“Put your fingers on the middle row and feel for the dots...there are two dots and you should rest your index fingers on them. This position will be the home row. The key under the index finger of you left hand is ‘f’ and the one under the index finger on your right hand is ‘j.’”
“Type two ‘fs,’” he said. “Type a ‘j.’” He continued: “‘f’...’j’...’f’ ‘j,’ ‘j,’ ‘j,’ ‘f.’”
“Keeping your fingers on the home row...feel those dots!...reach with your right pinkie and press the wide key at the right of the home row. What happened? That’s right, you started a new line! Let’s continue: ‘f,’ ‘f,’ ‘j,’ ‘f,’ return. ‘j,’ ‘j,’ ‘f,’ ‘f’ ‘j,’ ‘j,’ ‘j,’ ‘f.’
We progressed to other letters pretty rapidly. “T” is just above the left index finger. “A” is just under the left pinky. “E” is above the left middle finger. “S” is right there at the left ring finger. “K” is under the right middle finger. “M” is just below the right index finger. The teacher said, “‘s,’ ‘m,’ ‘r,’ ‘t,’ ‘j,’ ‘f,’ ‘return.’”
Pretty soon, we were typing ‘jet,’ ‘set,’ ‘time,’ and many more words. In days, we were typing nearly automatically!
And a big winner for us—me, at least,—happened pretty early in the lessons when the instructor told us not to listen to him any longer, but to look away from the keyboard and the results of our typing, and to look at and type what we were reading from a booklet. “‘j,’ ‘r,’ ‘k,’ ‘a,’ ‘r,’ ‘jar,’ ‘jet,’ ‘people,’ ‘All men are created equal...,” and etc.”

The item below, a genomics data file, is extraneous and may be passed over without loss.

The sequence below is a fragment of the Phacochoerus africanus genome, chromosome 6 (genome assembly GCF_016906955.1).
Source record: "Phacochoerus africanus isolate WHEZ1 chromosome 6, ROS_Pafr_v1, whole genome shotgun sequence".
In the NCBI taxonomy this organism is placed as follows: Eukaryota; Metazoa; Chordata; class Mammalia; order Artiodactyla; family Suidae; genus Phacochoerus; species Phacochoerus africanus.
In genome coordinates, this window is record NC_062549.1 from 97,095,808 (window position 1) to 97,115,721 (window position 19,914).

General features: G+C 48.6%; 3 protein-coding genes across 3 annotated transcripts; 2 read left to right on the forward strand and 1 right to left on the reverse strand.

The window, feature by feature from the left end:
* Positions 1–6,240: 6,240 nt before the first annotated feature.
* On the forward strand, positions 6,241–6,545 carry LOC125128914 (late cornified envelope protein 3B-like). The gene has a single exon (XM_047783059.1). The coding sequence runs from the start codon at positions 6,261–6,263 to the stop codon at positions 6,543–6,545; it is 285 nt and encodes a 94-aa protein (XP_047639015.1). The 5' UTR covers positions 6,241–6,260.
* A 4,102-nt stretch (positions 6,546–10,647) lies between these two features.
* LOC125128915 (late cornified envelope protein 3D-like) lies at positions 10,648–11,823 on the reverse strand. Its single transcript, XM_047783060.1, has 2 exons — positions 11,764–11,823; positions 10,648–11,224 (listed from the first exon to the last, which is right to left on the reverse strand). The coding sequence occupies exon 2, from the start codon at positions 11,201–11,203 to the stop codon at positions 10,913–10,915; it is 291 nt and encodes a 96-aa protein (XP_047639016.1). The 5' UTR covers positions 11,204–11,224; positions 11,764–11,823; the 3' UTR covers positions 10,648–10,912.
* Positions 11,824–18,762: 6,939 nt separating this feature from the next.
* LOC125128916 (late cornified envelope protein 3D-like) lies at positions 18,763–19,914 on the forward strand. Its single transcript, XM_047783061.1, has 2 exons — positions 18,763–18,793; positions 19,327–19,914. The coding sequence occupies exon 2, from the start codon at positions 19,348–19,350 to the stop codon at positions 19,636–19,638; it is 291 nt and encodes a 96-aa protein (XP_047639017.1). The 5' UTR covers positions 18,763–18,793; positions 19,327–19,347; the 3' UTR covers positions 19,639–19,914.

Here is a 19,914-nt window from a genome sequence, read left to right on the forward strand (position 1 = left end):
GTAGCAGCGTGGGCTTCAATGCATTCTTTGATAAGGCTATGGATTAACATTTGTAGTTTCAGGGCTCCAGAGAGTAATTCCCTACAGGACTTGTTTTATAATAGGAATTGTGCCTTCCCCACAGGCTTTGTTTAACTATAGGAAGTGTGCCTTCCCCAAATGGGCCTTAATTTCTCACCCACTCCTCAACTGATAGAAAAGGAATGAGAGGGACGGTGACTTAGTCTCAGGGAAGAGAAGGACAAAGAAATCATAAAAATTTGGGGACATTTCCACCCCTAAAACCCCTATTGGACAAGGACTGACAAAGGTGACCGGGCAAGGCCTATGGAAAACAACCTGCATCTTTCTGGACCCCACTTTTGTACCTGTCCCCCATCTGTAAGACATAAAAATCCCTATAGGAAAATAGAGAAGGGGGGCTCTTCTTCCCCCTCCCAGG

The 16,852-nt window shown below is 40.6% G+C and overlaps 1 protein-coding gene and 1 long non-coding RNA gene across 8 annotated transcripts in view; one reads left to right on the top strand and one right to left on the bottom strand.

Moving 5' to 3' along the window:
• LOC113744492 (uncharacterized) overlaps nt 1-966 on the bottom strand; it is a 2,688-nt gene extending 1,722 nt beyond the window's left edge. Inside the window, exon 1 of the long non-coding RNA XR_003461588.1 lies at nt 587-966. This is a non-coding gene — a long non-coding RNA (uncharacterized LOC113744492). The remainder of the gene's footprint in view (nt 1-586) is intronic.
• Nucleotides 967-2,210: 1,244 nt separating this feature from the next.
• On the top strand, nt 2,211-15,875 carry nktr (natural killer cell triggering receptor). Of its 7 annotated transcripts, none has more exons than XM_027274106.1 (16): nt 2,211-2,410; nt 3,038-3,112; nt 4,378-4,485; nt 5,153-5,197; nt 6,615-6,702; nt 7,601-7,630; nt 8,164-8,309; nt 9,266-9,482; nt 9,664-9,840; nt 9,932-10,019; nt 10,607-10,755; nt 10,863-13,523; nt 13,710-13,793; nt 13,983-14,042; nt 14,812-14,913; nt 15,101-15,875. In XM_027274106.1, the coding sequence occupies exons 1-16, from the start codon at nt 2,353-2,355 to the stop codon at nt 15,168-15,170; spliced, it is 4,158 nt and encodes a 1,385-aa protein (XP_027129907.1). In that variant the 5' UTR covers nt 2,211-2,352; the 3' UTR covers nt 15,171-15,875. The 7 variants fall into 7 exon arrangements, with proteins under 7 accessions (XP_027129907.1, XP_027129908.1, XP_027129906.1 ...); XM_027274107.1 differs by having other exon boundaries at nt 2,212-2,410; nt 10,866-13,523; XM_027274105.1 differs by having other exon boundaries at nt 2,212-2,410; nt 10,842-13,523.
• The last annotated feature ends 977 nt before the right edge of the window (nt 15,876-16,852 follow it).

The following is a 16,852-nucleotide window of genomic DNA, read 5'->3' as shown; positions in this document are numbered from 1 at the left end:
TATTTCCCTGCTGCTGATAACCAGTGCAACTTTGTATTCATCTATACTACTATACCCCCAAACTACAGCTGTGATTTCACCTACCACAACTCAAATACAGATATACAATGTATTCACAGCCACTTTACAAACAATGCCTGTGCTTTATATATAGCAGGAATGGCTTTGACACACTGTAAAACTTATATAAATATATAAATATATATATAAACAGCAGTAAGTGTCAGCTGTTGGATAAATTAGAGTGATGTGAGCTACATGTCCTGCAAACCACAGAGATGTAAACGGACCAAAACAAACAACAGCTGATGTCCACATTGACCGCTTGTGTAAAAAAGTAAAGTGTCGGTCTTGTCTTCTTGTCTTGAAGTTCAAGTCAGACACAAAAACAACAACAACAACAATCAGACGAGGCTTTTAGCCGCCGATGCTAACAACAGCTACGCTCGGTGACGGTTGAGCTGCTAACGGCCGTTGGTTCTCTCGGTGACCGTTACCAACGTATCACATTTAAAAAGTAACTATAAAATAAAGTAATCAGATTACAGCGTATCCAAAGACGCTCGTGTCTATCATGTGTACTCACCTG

Once we students in the class could read and copy ~50-60 words per minute with few errors (5 wpm off for each error, as I recall), we were free to begin typing our own content during parts of class meetings. The entire class took a year, but I was launched! I could not only copy, but I could also compose at a typewriter! I was able to type the assignment for another class project during my typing class. Woohoo...I was going to write the great American novel! (oops)
What does the typing experience tell us about “cognitive processing?” I’ll contend that it provides a pretty powerful illustration of what happens in our brains.
Typing is essentially related to the spelling knowledge that is a part of becoming a skilled reader. The fundamental connection is that, from reading and writing repeatedly (1000s of practice opportunities), we know how to spell words. Somewhere along the line, I (and I hope you) acquired competence in reading and spelling words.